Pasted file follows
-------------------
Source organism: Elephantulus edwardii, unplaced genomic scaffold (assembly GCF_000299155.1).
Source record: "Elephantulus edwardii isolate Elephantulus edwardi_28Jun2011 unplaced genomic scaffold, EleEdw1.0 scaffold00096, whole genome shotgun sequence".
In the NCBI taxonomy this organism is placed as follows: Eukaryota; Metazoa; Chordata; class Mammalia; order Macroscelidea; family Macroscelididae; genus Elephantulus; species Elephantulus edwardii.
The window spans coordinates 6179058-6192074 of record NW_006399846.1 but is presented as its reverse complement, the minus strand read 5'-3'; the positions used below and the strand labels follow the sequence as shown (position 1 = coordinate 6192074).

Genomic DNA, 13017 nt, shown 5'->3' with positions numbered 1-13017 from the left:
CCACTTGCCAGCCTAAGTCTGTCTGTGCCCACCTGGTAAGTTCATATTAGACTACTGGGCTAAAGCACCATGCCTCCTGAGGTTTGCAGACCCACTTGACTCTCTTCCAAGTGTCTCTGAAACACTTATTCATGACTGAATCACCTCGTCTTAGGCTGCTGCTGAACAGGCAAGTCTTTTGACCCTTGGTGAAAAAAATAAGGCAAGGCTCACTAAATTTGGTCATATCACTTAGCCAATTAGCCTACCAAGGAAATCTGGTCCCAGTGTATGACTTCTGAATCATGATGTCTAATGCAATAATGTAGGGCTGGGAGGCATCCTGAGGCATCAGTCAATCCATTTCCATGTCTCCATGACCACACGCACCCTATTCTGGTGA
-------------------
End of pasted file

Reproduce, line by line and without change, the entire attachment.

Source organism: Elephantulus edwardii, unplaced genomic scaffold (assembly GCF_000299155.1).
Source record: "Elephantulus edwardii isolate Elephantulus edwardi_28Jun2011 unplaced genomic scaffold, EleEdw1.0 scaffold00096, whole genome shotgun sequence".
In the NCBI taxonomy this organism is placed as follows: Eukaryota; Metazoa; Chordata; class Mammalia; order Macroscelidea; family Macroscelididae; genus Elephantulus; species Elephantulus edwardii.
The window spans coordinates 6179058-6192074 of record NW_006399846.1 but is presented as its reverse complement, the minus strand read 5'-3'; the positions used below and the strand labels follow the sequence as shown (position 1 = coordinate 6192074).

Genomic DNA, 13017 nt, shown 5'->3' with positions numbered 1-13017 from the left:
CCACTTGCCAGCCTAAGTCTGTCTGTGCCCACCTGGTAAGTTCATATTAGACTACTGGGCTAAAGCACCATGCCTCCTGAGGTTTGCAGACCCACTTGACTCTCTTCCAAGTGTCTCTGAAACACTTATTCATGACTGAATCACCTCGTCTTAGGCTGCTGCTGAACAGGCAAGTCTTTTGACCCTTGGTGAAAAAAATAAGGCAAGGCTCACTAAATTTGGTCATATCACTTAGCCAATTAGCCTACCAAGGAAATCTGGTCCCAGTGTATGACTTCTGAATCATGATGTCTAATGCAATAATGTAGGGCTGGGAGGCATCCTGAGGCATCAGTCAATCCATTTCCATGTCTCCATGACCACACGCACCCTATTCTGGTGA